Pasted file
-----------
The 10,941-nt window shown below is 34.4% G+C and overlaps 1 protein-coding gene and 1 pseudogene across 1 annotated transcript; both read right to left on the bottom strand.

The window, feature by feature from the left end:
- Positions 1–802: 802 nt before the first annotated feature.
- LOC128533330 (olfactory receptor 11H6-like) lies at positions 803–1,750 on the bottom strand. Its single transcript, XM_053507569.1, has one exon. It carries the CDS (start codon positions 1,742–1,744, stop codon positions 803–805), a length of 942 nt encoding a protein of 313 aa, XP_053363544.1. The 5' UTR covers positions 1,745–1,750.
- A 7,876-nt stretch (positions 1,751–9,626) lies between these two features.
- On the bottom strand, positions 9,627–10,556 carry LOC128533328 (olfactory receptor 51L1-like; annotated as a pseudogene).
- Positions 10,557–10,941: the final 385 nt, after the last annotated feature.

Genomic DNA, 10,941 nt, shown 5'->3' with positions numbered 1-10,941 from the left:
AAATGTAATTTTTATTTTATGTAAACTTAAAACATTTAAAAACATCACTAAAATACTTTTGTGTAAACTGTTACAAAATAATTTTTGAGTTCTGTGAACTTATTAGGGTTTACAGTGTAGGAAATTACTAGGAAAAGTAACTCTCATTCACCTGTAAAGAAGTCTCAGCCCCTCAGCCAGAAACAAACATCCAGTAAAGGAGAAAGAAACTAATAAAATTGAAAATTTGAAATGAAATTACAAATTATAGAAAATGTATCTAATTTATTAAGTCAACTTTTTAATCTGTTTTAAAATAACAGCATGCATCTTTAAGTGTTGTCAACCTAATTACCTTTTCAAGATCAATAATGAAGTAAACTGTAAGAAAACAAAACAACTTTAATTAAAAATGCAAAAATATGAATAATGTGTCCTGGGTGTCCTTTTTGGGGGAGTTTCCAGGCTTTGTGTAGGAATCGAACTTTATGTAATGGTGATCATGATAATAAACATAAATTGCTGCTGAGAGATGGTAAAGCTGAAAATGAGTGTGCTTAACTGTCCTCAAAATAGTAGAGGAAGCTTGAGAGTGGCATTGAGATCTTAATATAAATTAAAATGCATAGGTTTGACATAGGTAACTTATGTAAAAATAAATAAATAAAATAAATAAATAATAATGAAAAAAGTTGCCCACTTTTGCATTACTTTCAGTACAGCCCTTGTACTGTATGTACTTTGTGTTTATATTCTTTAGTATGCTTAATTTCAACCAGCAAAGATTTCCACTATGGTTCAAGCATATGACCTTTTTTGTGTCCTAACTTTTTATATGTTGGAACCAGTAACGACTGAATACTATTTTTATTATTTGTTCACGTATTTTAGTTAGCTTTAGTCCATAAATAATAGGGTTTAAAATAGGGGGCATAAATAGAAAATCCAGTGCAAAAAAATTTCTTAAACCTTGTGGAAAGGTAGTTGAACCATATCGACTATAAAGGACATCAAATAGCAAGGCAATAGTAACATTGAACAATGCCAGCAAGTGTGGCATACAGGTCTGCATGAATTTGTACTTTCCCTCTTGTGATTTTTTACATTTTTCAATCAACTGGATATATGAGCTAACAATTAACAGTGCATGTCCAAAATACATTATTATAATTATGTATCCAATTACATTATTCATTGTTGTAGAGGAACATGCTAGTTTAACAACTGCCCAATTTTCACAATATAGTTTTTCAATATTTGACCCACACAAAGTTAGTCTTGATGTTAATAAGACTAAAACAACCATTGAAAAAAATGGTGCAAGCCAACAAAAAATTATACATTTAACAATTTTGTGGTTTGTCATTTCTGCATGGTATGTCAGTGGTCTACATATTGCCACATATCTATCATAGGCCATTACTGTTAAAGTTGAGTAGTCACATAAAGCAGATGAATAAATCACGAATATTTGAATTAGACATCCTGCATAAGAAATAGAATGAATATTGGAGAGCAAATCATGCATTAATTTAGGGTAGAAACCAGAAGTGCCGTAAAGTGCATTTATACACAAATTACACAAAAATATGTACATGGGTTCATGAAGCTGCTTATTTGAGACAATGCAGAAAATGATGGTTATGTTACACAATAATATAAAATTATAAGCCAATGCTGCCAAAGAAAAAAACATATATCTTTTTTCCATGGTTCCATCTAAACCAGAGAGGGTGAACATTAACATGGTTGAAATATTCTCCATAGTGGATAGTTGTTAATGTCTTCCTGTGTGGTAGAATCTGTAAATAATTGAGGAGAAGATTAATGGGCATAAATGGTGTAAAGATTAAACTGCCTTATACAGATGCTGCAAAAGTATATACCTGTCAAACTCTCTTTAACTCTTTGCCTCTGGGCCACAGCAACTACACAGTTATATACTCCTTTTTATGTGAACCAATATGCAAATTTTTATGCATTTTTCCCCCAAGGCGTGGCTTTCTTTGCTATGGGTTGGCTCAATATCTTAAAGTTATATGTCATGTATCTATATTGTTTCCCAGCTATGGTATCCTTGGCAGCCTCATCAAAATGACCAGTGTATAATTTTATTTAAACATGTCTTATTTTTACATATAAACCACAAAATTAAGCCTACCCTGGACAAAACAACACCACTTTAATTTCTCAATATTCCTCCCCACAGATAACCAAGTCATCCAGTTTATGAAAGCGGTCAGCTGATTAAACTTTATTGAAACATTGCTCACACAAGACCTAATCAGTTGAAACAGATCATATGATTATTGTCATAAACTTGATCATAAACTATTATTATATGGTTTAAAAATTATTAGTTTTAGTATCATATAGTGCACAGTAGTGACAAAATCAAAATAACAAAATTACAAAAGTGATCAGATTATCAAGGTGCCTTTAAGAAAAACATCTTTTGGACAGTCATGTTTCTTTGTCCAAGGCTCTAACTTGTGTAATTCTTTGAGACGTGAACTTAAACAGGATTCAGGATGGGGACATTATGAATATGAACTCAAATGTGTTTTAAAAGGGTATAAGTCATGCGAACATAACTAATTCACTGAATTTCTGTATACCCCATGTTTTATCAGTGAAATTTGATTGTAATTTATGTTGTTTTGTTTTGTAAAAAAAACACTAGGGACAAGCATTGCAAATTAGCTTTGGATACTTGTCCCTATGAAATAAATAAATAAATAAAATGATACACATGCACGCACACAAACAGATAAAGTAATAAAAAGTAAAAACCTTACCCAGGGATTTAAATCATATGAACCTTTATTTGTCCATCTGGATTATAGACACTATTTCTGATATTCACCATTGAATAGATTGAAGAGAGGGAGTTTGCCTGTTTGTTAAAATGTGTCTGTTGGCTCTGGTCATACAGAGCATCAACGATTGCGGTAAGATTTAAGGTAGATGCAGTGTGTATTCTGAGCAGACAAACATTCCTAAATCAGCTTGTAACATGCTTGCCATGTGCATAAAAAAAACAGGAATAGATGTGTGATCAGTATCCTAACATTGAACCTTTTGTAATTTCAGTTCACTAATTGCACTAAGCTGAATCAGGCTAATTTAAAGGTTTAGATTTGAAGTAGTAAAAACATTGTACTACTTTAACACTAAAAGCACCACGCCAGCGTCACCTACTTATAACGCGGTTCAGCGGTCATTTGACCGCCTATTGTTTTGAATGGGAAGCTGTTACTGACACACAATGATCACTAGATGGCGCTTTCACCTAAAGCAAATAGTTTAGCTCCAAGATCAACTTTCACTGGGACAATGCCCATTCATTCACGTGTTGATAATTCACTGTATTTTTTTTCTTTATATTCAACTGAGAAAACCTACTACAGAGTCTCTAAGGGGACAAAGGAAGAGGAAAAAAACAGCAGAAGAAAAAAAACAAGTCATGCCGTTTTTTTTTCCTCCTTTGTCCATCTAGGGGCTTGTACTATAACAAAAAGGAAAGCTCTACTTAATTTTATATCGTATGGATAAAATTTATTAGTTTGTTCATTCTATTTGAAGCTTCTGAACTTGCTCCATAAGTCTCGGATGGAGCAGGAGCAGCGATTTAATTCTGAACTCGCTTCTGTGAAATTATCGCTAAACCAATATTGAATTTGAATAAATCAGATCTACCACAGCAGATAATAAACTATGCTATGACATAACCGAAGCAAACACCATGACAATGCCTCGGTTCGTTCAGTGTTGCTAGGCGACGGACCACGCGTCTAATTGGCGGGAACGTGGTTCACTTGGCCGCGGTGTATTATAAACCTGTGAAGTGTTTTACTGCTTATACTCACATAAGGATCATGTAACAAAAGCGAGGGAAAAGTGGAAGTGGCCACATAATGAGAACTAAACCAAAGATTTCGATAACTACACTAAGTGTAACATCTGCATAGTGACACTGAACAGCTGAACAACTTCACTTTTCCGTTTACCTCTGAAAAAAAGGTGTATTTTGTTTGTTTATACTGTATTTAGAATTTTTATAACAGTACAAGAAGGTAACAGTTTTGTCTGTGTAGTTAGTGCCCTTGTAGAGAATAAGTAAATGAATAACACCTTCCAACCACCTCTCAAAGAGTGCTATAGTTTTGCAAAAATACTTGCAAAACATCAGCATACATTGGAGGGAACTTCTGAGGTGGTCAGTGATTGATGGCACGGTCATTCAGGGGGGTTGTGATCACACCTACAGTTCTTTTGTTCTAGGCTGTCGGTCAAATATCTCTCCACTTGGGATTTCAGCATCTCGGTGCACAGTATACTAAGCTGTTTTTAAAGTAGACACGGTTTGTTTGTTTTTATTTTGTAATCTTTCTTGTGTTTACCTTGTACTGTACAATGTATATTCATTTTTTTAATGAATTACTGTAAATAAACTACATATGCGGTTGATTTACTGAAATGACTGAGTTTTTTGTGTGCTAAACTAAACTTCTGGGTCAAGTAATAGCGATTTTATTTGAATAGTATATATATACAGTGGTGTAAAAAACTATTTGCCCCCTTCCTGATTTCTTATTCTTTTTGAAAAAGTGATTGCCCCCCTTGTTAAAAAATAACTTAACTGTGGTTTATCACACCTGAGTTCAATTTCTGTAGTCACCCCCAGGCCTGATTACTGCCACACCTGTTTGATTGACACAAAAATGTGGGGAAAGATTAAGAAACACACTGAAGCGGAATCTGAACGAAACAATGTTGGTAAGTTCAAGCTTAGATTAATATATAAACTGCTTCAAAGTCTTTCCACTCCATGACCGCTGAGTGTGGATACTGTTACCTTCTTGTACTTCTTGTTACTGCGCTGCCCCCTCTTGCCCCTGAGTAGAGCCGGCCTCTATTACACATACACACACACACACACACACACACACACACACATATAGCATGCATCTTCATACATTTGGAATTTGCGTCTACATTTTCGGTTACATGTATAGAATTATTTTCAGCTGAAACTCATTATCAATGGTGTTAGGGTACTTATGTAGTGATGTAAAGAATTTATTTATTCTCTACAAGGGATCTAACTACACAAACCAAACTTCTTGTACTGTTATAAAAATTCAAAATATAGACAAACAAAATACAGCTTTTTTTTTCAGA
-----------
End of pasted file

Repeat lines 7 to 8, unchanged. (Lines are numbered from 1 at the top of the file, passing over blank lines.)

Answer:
- Positions 10,557–10,941: the final 385 nt, after the last annotated feature.

Genomic DNA, 10,941 nt, shown 5'->3' with positions numbered 1-10,941 from the left: